LOS ANGELES (AP) â¿¿ Homebuilder Beazer Homes USA Inc. reports fiscal first-quarter results before the stock market opens on Tuesday.

WHAT TO WATCH FOR: How new home orders fared October through December, when the pace of new home sales improved from the lowest level in decades during the summer. Also, any word on whether demand is picking up in advance of the spring home-selling season.

Homebuilders got a helping hand from Uncle Sam last year in the form of federal tax credits for homebuyers. The incentives helped stoke sales until they expired in April. Sales tanked afterward and 2010 ended as the worst year for new home sales since at least 1963.

High unemployment, tight credit and uncertainty about home prices are keeping many would-be buyers on the sidelines despite mortgage rates remaining at near-historic lows.

Sales improved in November and again in December, but not enough to lift results for several major builders.

In recent weeks, KB Home, Lennar Corp., D.R. Horton Inc., Standard Pacific Corp., and PulteGroup Inc. all reported sharp drops in home deliveries and contracts for new homes during their latest quarters.

Meritage Homes Corp. bucked that trend, reporting a 15 percent jump in new home orders, but the increase appears to have been fueled by heavy discounting. And its home deliveries sank 30 percent.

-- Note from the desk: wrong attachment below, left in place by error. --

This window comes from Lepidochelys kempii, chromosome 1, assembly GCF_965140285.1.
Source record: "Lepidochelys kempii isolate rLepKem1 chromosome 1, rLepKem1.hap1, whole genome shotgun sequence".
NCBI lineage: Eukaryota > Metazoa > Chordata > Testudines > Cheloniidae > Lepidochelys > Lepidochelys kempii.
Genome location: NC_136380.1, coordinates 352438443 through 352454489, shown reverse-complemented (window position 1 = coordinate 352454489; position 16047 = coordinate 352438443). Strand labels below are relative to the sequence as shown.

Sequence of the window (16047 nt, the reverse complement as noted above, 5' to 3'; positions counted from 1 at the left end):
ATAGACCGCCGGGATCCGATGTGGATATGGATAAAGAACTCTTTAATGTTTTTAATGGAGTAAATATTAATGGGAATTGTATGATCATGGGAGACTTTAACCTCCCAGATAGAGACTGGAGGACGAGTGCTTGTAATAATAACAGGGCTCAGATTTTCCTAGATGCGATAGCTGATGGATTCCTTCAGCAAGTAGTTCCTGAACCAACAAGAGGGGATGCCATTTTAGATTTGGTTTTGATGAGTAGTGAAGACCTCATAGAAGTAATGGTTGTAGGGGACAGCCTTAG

Beazer is expected to post similarly lackluster order trends for its fiscal first quarter.

JMP Securities analyst James Wilson expects Beazer's new home orders will be down 10 percent versus the prior-year period. He projects a 27 percent decline in delivered homes.

In its fiscal fourth quarter, Beazer saw home closings plunge 30 percent while contracts on new homes fell 20 percent.

Coming off a forgettable 2010, homebuilders are hoping the spring season, which kicks off in earnest this month, will lift their lagging sales.

More home sales would certainly help Beazer, but it still faces an uphill climb to get out of the red because of weak profit margins.

"Margins are the big question mark, because they're still really low and they're such that it doesn't allow them to be profitable," Wilson says.

Not all of the challenges Beazer has faced of late have been related to weak housing demand.

In December, the company agreed to pay a fine of $925,000 to resolve claims that it violated federal clean water laws. It also agreed to make changes to how it manages stormwater runoff at its home construction sites in 21 states.

WHY IT MATTERS: Homebuilders are a bellwether for the housing market and the economy. Each new home built creates, on average, the equivalent of three jobs for a year and generates about $90,000 in taxes paid to local and federal authorities, by some estimates.

Beazer, which is based in Atlanta, is one of the nation's 10 largest builders of single-family homes and has operations in 16 states.

WHAT'S EXPECTED: Analysts polled by FactSet expect Beazer will report a loss of 50 cents a share on $163.7 million in revenue.

Wilson predicts a loss of 37 cents a share.

"They're still going to lose money and it's hard to expect a whole lot out of the quarter," he says.

LAST YEAR'S QUARTER: Beazer reported a profit of $48 million, or $1.17 a share, on revenue of $218.8 million. Those results included a $101 million tax gain.

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